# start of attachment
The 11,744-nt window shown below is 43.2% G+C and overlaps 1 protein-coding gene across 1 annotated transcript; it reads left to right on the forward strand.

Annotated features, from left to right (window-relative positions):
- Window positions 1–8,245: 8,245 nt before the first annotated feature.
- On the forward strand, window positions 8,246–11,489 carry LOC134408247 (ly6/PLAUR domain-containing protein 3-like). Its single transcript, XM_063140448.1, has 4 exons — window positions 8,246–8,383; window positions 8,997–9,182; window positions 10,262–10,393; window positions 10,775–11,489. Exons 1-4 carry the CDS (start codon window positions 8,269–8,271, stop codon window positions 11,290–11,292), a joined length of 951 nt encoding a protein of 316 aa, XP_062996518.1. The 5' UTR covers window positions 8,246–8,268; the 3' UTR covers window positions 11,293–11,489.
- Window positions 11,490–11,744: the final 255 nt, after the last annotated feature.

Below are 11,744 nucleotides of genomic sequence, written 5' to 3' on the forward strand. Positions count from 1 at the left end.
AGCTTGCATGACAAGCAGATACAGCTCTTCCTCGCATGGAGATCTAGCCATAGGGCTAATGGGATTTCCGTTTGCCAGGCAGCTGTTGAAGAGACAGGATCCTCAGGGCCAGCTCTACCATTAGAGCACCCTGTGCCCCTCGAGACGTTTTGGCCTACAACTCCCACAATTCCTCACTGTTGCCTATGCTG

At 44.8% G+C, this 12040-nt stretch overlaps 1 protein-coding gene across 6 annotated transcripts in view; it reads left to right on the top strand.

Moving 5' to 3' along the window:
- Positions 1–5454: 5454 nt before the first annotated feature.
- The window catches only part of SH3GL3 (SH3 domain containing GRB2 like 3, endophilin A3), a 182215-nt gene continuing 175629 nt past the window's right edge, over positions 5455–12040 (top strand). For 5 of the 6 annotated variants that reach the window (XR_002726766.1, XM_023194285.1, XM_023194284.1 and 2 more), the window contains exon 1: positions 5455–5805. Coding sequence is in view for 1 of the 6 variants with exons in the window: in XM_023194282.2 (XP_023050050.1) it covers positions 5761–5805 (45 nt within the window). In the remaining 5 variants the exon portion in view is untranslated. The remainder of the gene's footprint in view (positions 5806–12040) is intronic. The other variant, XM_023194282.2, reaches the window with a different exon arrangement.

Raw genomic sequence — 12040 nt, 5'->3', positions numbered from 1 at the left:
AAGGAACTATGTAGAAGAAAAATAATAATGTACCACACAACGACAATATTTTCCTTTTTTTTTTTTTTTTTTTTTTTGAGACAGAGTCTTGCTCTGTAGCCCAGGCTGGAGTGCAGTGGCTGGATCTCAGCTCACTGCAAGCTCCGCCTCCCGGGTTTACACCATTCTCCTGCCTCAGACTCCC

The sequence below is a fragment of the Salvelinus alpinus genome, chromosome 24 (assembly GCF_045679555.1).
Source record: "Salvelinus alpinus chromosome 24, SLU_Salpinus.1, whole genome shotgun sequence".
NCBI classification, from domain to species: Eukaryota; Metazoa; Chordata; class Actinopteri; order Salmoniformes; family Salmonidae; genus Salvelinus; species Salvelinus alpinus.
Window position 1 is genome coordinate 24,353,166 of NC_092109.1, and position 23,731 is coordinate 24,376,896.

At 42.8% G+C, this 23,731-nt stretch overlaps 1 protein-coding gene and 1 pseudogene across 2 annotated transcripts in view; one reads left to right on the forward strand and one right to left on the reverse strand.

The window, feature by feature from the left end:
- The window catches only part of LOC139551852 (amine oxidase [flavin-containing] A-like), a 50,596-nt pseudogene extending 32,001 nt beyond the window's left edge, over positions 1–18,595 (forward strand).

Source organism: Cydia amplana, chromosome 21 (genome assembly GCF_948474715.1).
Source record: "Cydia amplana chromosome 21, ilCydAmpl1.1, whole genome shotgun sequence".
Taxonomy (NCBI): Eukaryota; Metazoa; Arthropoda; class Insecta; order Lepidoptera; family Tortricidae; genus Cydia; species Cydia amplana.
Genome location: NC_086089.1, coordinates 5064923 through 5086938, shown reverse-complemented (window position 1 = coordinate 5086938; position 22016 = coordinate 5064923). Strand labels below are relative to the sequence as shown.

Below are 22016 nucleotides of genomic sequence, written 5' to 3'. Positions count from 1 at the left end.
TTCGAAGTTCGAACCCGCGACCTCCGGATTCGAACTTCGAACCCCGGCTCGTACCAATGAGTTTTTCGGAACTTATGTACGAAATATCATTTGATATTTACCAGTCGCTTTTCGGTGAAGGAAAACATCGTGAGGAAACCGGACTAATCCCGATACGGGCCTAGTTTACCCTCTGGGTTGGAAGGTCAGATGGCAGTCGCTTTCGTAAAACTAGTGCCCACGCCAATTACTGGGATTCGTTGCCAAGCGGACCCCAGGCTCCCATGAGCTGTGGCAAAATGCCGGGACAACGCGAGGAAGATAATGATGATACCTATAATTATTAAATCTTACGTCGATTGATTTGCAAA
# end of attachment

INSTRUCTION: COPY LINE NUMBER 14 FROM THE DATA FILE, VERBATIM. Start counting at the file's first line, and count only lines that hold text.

The sequence below is a fragment of the Salvelinus alpinus genome, chromosome 24 (assembly GCF_045679555.1).